Butler’s Markus White sacks Fort Scott quarterback Greg Cross in the Region VI championship game. (EAGLE FILE PHOTO)

Monday: 1981

Tuesday: 1998

Wednesday: 1999

Thursday: 2003

Friday: 2007

Saturday: 2008

Sunday: Gameday

Behind the title: Led by defensive end Markus White, the NJCAA defensive player of the year, the Grizzlies entered the Top of the Mountains Bowl ranked No. 2 in the country and with an 11-0 record. Turned out, even a dominating, 56-27 win over the No. 1 team in the country – Snow College – wasn’t good enough to get them the NJCAA title all by themselves. In a decision that still has people scratching their heads, the NJCAA held a special meeting over the weekend to decide to name co-national champions, splitting the title between Butler and then-No. 3 Mississippi Gulf Coast Community College, which defeated No. 15 Kilgore 62-28 in the Heart of Texas Bowl. The decision, according to NJCAA assistant executive director Mark Krug, was made for the “good of the sport” and the voters were only allowed to rank teams 3-20. “There’s nothing we can do about it,” Butler coach Troy Morrell said after the rankings came out. “We’ve done everything we can do on the field. It shouldn’t tarnish anything our kids accomplished. We beat six ranked opponents.” ¬†White, running back Beau Johnson and offensive lineman Wade Weibert were all named first-team All-Americans for Butler.

Tomorrow: Butler goes back-to-back for a second time. Game story and box score from ’07 after the jump.¬†



Eagle correspondent

SALT LAKE CITY – It was a No. 1 vs. No. 2 matchup for the NJCAA championship, and the pollsters clearly had the wrong team favored. Butler Community College, second to Snow College in the most recent NJCAA poll, routed the Badgers 56-27 in the Top of the Mountains Bowl on Saturday afternoon.

The win most likely clinched the NJCAA title for the Grizzlies, who have to wait until the final poll is released on Dec. 10 to officially claim their fifth national championship.

“That was a confusion,” Grizzlies defensive lineman Markus White said. “I think we deserved to be No. 1, and we will be No. 1. We’ll be No. 1 forever.”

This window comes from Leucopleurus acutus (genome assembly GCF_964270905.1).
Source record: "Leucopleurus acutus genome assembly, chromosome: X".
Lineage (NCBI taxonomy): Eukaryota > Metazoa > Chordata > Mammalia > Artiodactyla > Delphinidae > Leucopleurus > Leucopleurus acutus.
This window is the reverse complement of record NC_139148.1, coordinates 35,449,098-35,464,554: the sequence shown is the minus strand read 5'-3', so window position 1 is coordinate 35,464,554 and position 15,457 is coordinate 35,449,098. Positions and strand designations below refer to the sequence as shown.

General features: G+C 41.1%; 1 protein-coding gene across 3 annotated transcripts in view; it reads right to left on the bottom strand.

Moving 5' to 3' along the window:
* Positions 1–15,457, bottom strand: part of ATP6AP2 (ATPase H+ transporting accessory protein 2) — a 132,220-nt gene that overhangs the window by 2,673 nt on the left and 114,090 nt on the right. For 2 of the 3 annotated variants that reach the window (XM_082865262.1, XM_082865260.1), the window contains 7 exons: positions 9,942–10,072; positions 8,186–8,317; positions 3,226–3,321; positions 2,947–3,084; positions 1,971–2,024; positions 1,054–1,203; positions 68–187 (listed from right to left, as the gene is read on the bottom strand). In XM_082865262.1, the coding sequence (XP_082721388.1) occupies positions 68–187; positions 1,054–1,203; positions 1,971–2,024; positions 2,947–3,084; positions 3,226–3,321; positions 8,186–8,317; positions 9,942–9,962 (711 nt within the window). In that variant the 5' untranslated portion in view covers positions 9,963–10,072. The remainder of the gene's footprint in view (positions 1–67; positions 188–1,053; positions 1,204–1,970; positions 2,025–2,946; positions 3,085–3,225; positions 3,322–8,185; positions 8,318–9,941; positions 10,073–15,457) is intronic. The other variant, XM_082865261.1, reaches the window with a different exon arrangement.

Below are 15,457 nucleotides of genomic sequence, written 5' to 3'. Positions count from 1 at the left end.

Butler certainly left no doubt which team rules the NJCAA, as the Grizzlies conquered both the Badgers and some tough elements. The first half was played in blizzard-like conditions, the turf field covered in snow.

The snowstorm stopped at halftime, the field was cleared, and Butler then surged past Snow. Running back Beau Johnson broke off an 80-yard touchdown run on the Grizzlies’ first possession after halftime, stretching his team’s lead to 28-13. Quarterback Mike Garrison connected on touchdown passes of 64 yards to Wayne Bonner and 36 yards to Sam Jacobsen in the third quarter.

Butler was able to build a 21-13 halftime lead despite the harsh field conditions.

“Our kids were really excited about having the field cleaned off and being able to run and change directions and cut and things like that,” Butler coach Troy Morrell said. “I do think that was a big difference in the game. Coming right out of the locker room and scoring two big ones like that were big for momentum.”

The Badgers were stunned by Butler’s ability to move the ball up and down the field. Snow College entered the game allowing an average of 12.4 points and 155 yards per game. Butler scored twice in the first quarter, quickly putting the Badgers on their heels.

The Grizzlies were equally efficient in running and passing the ball. Johnson averaged 8.3 yards per carry, gained a total of 233 rushing yards and scored four touchdowns.

“He’s a good one,” Snow coach Steve Coburn said. “He does a good job of running the offense. He stepped up to the challenge today.”

Garrison completed eight of his first nine passes and tossed three touchdowns. He finished 10 for 16 for 253 yards.

White said his defensive unit felt challenged to outperform Snow’s because the Badgers had better statistics entering Saturday’s game.

Butler’s defense easily had the upper hand in the Top of the Mountains Bowl, forcing four turnovers and recording two sacks.

“We put it all together,” White said. “We showed them we could stop them. They didn’t score 50 points on us and we’re proud of it.”
The Grizzlies snapped Snow’s eight-game bowl winning streak.

Snow players arrested – Snow was without three players, two of them regulars, for Saturday’s game.

Receiver Troy Cummings, safety Stephon Thrash and reserve receiver Andrew Castaneda were arrested by police in Ephraim, Utah, on Wednesday in connection with a series of burglary and arson incidents in three counties.

Butler 14 7 21 14 – 56

Snow 7 6 7 7 – 27

B-Johnson 4 run (Fowler kick)

S-Takai 2 run (Phillips kick)

B-Bell 7 run (Fowler kick)

S-Tuitupou 2 pass from Eastman (kick failed)

B-Bonner 31 pass from Garrison (Fowler kick)

B-Johnson 80 run (Fowler kick)

B-Bonner 64 pass from Garrison (Fowler kick)

S-Thomas 2 pass from Eastman (Phillips kick)

B-Jacobsen 36 pass from Garrison (Fowler kick)

S-Takai 1 run (Phillips kick)

B-Johnson 9 run (Fowler kick)

B-Johnson 2 run (Fowler kick)

Individual statistics

Rushing – Butler, Johnson 26-223; Bell 16-51; Garrison 1-3; Snow, Takai 32-120; Brooks 1-0; Sotele 1-0; Eastman 3-(-24).

Passing – Butler, Garrison 10-16-0-252; Snow, Eastman 19-35-3-244.

Receiving – Butler, Jones 3-54; Bonner 2-95; Jacobsen 2-42; ; Gaines 1-24; Vignery 1-11; Snow, Buck 5-96; ; Burton 3-42; Frandsen 2-26; Thomas 2-23; Takai 1-9; Hatch 1-6; .